1908: The Peanut and Olive Tradition

Alpha Chapter (Syracuse) class of 1910. Photo taken 1908.

Alpha Chapter (Syracuse) class of 1910. Photo taken 1908.

The June 1908 edition of The Crescent included an article entitled, “A Brief Record of the Beginnings from Alpha,” that cleared up, once and for all, the mystery surrounding the origins of Gamma Phi Beta’s extraordinarily unique tradition regarding the serving of peanuts and olives. Prior to the article, there were several versions of the story. One involved impromptu visitors who were grandly served the only things in the pantry. Another version told of a member who, caught up in her studies, forgot to perform her appointed task of shopping for an informal rush event and, finding only peanuts and olives in the pantry, served them as if that was what she’d intended all along. The third version told of a fraternity entering Alpha Chapter (Syracuse) house and ravaging the table prepared for a celebration while the members were out running an errand, leaving only the peanuts and olives.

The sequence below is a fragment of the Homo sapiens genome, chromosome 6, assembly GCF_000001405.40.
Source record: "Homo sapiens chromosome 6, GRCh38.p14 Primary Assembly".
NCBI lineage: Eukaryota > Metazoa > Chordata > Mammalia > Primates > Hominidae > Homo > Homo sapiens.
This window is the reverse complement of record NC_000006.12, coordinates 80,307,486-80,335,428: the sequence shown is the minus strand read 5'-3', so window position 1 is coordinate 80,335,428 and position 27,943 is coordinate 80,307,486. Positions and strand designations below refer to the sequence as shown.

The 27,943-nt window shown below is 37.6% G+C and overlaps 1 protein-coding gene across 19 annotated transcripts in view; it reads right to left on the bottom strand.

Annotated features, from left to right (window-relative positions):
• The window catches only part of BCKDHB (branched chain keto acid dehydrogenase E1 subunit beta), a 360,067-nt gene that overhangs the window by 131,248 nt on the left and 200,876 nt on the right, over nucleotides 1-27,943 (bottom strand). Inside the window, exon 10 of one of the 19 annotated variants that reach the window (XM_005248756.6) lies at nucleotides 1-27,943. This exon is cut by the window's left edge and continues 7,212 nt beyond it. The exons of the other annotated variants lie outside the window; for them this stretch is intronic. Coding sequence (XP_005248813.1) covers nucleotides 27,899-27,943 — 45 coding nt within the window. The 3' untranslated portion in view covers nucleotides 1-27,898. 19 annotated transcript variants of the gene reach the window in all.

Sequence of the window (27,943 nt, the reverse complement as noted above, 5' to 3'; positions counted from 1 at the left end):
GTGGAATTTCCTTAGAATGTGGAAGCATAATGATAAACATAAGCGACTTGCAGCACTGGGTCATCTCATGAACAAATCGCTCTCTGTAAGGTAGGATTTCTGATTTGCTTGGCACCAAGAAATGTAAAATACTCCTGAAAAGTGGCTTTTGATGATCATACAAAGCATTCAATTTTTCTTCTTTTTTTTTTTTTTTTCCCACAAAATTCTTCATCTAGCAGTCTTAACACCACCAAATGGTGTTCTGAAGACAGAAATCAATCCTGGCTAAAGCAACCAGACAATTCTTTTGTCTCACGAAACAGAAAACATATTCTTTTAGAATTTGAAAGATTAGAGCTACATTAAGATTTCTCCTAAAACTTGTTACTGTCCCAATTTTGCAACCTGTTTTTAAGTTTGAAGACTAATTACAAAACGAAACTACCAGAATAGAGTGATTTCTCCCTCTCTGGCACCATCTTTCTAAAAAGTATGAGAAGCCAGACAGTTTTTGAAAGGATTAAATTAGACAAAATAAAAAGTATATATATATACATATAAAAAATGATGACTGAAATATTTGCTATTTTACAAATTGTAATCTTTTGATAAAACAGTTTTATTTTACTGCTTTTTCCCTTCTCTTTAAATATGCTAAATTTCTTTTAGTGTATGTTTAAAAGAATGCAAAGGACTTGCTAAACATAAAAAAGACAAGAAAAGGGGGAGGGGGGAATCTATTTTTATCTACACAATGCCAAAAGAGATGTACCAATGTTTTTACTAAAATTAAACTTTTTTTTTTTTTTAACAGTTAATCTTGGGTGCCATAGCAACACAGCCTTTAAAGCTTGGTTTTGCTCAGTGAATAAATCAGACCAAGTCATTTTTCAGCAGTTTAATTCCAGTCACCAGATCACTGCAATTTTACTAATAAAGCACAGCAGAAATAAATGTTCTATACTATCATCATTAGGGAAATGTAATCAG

Both Founder Adeline Curtis (Syracuse, 1874) and first initiate Clara Worden Wilcox (Syracuse, 1875) were sources for the 1908 article. They explained that in the earliest days banquets were much simpler than those of the 20th century and included simple foods like finger sandwiches, cakes, coffee and ice cream. In 1885, Eva Seymour (Syracuse, 1882) held what she called a “chocolatetaire,” elegantly serving chocolate in a variety of forms. When another member entertained a few weeks later, she featured peanuts and olives. Guests lightheartedly nicknamed the party a “peanut-taire,” and adopted it as a unique Gamma Phi Beta tradition.

Attendees of the 1908 Convention Banquet.

Attendees of the 1908 Convention Banquet.

The peanut and olive menu even earned its own song and regularly appeared to mark special occasions of all kinds. Marion Draper (Syracuse, 1910) submitted this letter to The Crescent in 1912: “The girls sit down on the floor, and old newspapers are passed around. Nothing but newspapers are correct at this spread; we would regard plates with scorn. Then the obedient little freshmen come around with huge bags of unshelled peanuts and dishes of olives and the fun begins. Of course, we sing the ‘Peanut and Olive Song’ on these occasions, and crack our peanuts with a great deal of gusto.”

 

 

Audio:”Peanut and Olive Song.”

Pictured above: An image from the Peanut and Olive Banquet from Convention 1962.